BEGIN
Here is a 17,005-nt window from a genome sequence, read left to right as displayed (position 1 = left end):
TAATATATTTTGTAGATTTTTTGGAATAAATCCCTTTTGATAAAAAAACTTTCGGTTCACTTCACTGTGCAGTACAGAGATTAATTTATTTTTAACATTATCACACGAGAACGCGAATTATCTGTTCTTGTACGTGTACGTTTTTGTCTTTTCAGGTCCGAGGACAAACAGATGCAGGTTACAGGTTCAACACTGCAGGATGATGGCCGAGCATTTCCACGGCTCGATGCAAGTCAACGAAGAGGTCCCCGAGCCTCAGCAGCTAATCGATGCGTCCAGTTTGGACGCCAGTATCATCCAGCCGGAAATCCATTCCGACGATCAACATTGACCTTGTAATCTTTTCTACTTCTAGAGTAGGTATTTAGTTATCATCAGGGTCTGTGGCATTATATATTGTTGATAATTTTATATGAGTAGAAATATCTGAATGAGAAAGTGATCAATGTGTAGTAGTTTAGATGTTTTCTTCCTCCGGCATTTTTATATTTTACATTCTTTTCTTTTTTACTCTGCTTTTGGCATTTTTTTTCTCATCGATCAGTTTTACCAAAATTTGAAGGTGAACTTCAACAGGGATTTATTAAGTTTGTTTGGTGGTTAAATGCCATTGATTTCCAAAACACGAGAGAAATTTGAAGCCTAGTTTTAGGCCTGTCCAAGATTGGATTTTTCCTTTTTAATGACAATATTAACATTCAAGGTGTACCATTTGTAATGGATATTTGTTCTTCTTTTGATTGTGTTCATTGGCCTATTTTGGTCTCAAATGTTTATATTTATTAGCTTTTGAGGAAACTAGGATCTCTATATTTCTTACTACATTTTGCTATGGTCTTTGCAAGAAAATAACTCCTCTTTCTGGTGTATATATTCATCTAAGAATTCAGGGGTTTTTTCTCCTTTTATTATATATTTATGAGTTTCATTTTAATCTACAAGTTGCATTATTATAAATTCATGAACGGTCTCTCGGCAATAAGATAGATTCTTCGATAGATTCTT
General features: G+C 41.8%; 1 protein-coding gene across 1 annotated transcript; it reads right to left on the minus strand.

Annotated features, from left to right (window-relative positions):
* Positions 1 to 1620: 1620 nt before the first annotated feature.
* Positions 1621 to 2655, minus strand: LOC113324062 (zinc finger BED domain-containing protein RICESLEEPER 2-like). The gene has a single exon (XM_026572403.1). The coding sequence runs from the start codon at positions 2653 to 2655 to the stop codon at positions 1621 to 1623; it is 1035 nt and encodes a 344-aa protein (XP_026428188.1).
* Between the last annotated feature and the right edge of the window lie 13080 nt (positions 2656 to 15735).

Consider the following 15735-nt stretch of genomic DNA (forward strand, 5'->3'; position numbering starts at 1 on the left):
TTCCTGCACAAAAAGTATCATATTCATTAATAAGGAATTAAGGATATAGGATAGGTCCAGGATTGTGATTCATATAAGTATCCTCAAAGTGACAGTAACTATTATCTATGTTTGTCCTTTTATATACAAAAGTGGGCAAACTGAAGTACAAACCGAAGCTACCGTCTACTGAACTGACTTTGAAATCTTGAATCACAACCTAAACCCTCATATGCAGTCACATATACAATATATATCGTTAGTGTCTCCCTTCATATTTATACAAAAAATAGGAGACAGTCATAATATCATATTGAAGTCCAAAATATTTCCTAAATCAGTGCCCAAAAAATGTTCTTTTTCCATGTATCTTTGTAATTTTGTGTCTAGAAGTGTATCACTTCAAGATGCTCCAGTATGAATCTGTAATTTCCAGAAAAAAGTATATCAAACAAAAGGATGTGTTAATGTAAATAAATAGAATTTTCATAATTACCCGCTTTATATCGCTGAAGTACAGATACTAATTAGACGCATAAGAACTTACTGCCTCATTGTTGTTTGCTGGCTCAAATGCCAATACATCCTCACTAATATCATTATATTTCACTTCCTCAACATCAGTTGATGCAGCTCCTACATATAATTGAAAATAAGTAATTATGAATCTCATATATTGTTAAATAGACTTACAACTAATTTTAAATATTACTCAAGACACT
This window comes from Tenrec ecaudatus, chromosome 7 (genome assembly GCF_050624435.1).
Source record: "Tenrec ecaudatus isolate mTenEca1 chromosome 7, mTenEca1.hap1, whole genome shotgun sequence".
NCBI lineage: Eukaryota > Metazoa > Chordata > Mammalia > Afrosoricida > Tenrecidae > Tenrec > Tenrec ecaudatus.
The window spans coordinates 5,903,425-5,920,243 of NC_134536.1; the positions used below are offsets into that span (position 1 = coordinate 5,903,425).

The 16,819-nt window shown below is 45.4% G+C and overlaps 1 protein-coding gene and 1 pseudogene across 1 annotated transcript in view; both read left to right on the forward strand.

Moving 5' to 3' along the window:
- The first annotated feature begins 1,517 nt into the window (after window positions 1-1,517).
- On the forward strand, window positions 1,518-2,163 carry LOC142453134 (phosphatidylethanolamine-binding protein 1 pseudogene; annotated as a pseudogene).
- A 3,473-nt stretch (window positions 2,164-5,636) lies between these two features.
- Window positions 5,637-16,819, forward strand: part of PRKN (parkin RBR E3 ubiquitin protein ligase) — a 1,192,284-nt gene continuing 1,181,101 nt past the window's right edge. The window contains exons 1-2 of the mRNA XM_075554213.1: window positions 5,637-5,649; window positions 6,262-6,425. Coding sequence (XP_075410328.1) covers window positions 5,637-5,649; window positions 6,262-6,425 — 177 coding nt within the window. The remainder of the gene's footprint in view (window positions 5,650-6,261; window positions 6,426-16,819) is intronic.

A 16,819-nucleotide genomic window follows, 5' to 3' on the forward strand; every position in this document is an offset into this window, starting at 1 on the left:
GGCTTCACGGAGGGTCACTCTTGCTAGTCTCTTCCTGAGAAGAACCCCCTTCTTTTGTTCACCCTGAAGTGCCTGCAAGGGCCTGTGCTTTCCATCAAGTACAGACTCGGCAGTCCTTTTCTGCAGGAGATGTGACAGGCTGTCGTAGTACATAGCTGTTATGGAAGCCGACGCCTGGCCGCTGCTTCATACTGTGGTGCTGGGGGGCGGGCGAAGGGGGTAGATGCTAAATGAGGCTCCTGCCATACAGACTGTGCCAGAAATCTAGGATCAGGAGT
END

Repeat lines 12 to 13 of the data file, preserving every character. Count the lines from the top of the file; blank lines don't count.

NCBI lineage: Eukaryota > Metazoa > Chordata > Mammalia > Afrosoricida > Tenrecidae > Tenrec > Tenrec ecaudatus.
The window spans coordinates 5,903,425-5,920,243 of NC_134536.1; the positions used below are offsets into that span (position 1 = coordinate 5,903,425).